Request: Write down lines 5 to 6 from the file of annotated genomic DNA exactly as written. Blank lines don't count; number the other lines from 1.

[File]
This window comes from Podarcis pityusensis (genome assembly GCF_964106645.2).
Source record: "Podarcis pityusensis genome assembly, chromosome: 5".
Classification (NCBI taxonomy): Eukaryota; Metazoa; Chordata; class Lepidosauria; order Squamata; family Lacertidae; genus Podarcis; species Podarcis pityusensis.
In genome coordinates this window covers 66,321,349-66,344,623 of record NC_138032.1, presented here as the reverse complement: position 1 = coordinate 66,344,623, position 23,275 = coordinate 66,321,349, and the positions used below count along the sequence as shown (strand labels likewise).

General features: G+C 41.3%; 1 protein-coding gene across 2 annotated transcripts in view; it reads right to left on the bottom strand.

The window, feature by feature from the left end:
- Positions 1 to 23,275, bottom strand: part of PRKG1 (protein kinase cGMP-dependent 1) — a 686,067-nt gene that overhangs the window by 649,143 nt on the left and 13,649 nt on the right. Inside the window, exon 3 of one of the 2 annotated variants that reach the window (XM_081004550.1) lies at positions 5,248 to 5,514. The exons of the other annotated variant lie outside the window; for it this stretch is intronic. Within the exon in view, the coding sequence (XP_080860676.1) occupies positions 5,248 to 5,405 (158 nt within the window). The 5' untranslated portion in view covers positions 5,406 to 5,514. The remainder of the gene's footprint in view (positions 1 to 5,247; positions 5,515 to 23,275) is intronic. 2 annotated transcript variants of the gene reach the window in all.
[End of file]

General features: G+C 41.3%; 1 protein-coding gene across 2 annotated transcripts in view; it reads right to left on the bottom strand.

The window, feature by feature from the left end: